Attacks on Italy’s new leader put EU disunity into spotlight
The new “EU Political Community”, an invention of French President Emmanuel Macron consisting of the 27-nation bloc and 17 other countries, most of which aspire to join the EU, recently wrapped up its inaugural PR exercise in Prague. The whole point of this event at Prague Castle seemed to be to convince onlookers of European unity, particularly in favor of Ukraine and against Russia, while papering over any other cracks in the solidarity façade.
All eyes have been on the newest addition to the class: Italian prime minister-elect Georgia Meloni. Her right-wing populist coalition had just been elected and already the knives were out. Actually, they were out even before the election, as European Commission President Ursula von der Leyen warned, in response to a query about the far right being on the cusp of power in Italy, that the bloc had “tools” to deal with member states whose governments drifted away from Brussels’ agenda. So despite von der Leyen and other EU leaders’ ridiculous claims of fighting for democracy in notoriously corrupt Ukraine, apparently by flooding it with endless Western weapons, von der Leyen can’t even bother to pay lip service to the most basic respect of the democratic will of the citizens of Italy.
In line with von der Leyen, French European Affairs Minister Laurence Boone said in an interview with Italian newspaper, La Repubblica: “We want to work with Rome but we will monitor respect for rights and freedoms,” adding that “we will pay close attention to respect of values and the rule of law. The EU has already shown that it is vigilant toward other countries such as Hungary and Poland.” It sure did. Notably by withholding funds from countries that don’t fall in line. The ostensible motive is that these countries lag in the “democratic values” department. That is, in the specific way that EU defines democracy to serve the interests of the Western economic and political establishment, which often diverge from those of the average citizen.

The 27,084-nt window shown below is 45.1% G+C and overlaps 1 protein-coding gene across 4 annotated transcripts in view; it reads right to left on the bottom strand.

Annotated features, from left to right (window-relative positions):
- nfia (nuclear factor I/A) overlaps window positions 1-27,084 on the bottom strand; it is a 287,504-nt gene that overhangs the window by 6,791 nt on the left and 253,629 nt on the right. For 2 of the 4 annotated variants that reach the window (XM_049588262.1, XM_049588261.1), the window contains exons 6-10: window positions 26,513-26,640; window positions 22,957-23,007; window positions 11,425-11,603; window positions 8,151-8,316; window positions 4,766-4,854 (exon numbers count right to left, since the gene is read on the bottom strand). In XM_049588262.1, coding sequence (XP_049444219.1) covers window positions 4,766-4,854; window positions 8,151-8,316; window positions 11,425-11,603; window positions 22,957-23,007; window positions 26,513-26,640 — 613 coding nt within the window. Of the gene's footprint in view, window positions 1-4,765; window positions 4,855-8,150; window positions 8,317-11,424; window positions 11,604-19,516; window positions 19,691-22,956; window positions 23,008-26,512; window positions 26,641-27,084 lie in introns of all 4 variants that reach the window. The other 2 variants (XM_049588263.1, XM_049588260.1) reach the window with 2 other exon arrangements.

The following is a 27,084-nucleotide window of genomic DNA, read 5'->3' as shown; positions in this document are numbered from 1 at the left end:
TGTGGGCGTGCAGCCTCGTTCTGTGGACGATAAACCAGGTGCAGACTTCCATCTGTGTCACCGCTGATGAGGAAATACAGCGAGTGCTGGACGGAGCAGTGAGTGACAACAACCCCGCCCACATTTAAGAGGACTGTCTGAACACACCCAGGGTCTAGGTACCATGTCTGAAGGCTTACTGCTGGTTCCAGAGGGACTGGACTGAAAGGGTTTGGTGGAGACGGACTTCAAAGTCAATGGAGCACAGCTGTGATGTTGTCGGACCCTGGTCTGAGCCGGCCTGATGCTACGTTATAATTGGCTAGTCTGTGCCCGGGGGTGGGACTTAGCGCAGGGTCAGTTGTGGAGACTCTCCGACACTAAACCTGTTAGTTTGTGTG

Meloni subsequently commented that the French minister’s words “resemble too much of an unacceptable threat of interference against a sovereign state and a member of the European Union,” and said she hoped the “leftist press” had “misrepresented” Boone’s comments. But they indeed resemble exactly the kind of anti-democratic talk that’s often on the tongues of bloc’s officials. German foreign minister Annalena Baerbock said recently at a democracy conference in Prague that she was personally intent on delivering for Ukraine, “no matter what my German voters think,” despite paying lip service to her solidarity with the German people facing an energy crisis as a direct result of German and EU sanctions policies.
So not only are there internal EU divisions festering between average citizens and the top-down policies imposed on them and their governments by Brussels like a Made In Europe straitjacket, but there’s also no shortage of divisions between member states.